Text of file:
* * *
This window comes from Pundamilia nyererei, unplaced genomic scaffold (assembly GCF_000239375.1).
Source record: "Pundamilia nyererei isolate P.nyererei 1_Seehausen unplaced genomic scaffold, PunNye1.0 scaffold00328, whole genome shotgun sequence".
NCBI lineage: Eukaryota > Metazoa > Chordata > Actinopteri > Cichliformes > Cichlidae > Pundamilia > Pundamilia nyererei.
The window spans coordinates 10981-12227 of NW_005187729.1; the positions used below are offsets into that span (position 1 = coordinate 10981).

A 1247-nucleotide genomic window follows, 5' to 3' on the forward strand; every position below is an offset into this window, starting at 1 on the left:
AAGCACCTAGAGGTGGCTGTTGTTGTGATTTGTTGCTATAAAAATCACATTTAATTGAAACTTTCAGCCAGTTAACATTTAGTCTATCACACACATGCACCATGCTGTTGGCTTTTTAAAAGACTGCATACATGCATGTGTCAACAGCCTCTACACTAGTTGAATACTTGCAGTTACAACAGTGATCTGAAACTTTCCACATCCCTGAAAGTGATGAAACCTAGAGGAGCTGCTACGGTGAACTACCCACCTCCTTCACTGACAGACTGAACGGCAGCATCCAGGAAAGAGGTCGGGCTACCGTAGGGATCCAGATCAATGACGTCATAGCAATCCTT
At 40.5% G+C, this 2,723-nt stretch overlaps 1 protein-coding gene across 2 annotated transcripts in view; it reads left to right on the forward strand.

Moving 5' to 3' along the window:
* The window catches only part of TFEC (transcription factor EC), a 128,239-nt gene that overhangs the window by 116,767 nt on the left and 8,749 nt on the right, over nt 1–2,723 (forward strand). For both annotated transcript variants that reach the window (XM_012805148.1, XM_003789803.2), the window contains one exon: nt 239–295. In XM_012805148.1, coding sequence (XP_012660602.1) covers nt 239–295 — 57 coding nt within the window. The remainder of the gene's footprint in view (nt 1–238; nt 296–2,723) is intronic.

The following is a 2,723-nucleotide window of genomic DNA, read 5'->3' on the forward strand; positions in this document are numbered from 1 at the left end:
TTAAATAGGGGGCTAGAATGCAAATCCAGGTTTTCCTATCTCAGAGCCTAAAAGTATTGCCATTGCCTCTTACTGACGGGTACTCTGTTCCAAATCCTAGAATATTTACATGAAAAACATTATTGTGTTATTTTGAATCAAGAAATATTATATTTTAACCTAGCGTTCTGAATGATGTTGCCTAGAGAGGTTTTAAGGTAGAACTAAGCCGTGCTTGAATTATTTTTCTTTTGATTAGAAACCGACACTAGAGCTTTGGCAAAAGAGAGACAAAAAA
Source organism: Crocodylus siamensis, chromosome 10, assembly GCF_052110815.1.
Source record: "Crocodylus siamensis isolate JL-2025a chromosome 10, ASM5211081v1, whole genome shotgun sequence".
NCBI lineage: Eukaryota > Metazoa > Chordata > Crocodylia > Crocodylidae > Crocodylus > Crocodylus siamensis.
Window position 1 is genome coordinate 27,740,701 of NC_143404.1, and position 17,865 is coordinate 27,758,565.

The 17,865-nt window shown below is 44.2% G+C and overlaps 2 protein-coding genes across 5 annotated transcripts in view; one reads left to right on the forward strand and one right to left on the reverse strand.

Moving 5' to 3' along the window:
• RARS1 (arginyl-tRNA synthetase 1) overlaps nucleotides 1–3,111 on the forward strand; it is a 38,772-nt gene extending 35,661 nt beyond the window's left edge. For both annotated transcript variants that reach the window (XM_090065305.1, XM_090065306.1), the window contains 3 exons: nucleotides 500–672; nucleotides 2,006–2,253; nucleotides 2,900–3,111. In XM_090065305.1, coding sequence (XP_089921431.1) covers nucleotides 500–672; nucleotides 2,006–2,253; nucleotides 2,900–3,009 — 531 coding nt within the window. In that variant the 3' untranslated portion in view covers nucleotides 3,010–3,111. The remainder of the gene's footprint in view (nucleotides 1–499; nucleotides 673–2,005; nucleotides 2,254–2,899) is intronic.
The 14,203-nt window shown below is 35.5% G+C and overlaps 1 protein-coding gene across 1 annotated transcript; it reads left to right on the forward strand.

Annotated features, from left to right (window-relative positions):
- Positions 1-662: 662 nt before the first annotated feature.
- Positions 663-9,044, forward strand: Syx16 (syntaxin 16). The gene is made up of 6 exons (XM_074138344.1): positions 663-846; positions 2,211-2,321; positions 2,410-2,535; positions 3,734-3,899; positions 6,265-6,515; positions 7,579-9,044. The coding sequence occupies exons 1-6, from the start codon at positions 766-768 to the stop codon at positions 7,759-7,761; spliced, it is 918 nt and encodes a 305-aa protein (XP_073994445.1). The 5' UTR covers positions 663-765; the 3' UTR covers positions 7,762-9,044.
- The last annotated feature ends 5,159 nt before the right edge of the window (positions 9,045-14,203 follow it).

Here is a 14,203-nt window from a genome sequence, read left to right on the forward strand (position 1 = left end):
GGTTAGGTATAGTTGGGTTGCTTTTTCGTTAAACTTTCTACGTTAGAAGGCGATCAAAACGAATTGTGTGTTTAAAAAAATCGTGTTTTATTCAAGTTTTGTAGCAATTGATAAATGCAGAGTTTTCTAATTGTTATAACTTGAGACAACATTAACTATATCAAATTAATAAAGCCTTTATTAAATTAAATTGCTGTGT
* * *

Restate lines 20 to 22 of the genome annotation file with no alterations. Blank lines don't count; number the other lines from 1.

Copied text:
Annotated features, from left to right (window-relative positions):
- Positions 1-662: 662 nt before the first annotated feature.
- Positions 663-9,044, forward strand: Syx16 (syntaxin 16). The gene is made up of 6 exons (XM_074138344.1): positions 663-846; positions 2,211-2,321; positions 2,410-2,535; positions 3,734-3,899; positions 6,265-6,515; positions 7,579-9,044. The coding sequence occupies exons 1-6, from the start codon at positions 766-768 to the stop codon at positions 7,759-7,761; spliced, it is 918 nt and encodes a 305-aa protein (XP_073994445.1). The 5' UTR covers positions 663-765; the 3' UTR covers positions 7,762-9,044.